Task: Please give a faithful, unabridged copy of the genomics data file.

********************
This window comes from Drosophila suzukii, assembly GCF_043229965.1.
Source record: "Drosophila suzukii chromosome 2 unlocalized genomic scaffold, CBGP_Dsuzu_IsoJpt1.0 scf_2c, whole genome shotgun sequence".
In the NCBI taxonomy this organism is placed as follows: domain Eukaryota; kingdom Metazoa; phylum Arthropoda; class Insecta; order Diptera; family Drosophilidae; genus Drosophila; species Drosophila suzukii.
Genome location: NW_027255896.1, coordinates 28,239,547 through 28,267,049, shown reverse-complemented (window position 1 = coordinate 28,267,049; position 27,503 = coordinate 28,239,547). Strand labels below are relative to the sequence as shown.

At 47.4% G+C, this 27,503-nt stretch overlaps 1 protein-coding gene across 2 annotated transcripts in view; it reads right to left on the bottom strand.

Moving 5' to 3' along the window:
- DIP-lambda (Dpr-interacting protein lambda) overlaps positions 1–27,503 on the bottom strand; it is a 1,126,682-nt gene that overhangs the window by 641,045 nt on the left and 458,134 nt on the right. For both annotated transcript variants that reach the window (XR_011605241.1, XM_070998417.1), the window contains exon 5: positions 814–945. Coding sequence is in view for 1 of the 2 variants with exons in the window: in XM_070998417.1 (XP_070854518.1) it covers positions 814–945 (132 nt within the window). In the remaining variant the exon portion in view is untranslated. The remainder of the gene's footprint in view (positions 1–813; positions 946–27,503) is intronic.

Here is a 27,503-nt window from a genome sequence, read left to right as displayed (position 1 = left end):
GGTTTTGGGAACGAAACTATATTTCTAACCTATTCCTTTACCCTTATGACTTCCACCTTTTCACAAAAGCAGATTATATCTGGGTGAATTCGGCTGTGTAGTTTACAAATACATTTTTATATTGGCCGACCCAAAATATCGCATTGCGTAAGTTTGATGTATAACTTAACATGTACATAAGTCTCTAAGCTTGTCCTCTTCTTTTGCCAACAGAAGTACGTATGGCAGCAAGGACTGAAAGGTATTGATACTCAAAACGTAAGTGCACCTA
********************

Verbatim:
This window comes from Drosophila suzukii, assembly GCF_043229965.1.
Source record: "Drosophila suzukii chromosome 2 unlocalized genomic scaffold, CBGP_Dsuzu_IsoJpt1.0 scf_2c, whole genome shotgun sequence".
In the NCBI taxonomy this organism is placed as follows: domain Eukaryota; kingdom Metazoa; phylum Arthropoda; class Insecta; order Diptera; family Drosophilidae; genus Drosophila; species Drosophila suzukii.
Genome location: NW_027255896.1, coordinates 28,239,547 through 28,267,049, shown reverse-complemented (window position 1 = coordinate 28,267,049; position 27,503 = coordinate 28,239,547). Strand labels below are relative to the sequence as shown.

At 47.4% G+C, this 27,503-nt stretch overlaps 1 protein-coding gene across 2 annotated transcripts in view; it reads right to left on the bottom strand.

Moving 5' to 3' along the window:
- DIP-lambda (Dpr-interacting protein lambda) overlaps positions 1–27,503 on the bottom strand; it is a 1,126,682-nt gene that overhangs the window by 641,045 nt on the left and 458,134 nt on the right. For both annotated transcript variants that reach the window (XR_011605241.1, XM_070998417.1), the window contains exon 5: positions 814–945. Coding sequence is in view for 1 of the 2 variants with exons in the window: in XM_070998417.1 (XP_070854518.1) it covers positions 814–945 (132 nt within the window). In the remaining variant the exon portion in view is untranslated. The remainder of the gene's footprint in view (positions 1–813; positions 946–27,503) is intronic.

Here is a 27,503-nt window from a genome sequence, read left to right as displayed (position 1 = left end):
GGTTTTGGGAACGAAACTATATTTCTAACCTATTCCTTTACCCTTATGACTTCCACCTTTTCACAAAAGCAGATTATATCTGGGTGAATTCGGCTGTGTAGTTTACAAATACATTTTTATATTGGCCGACCCAAAATATCGCATTGCGTAAGTTTGATGTATAACTTAACATGTACATAAGTCTCTAAGCTTGTCCTCTTCTTTTGCCAACAGAAGTACGTATGGCAGCAAGGACTGAAAGGTATTGATACTCAAAACGTAAGTGCACCTA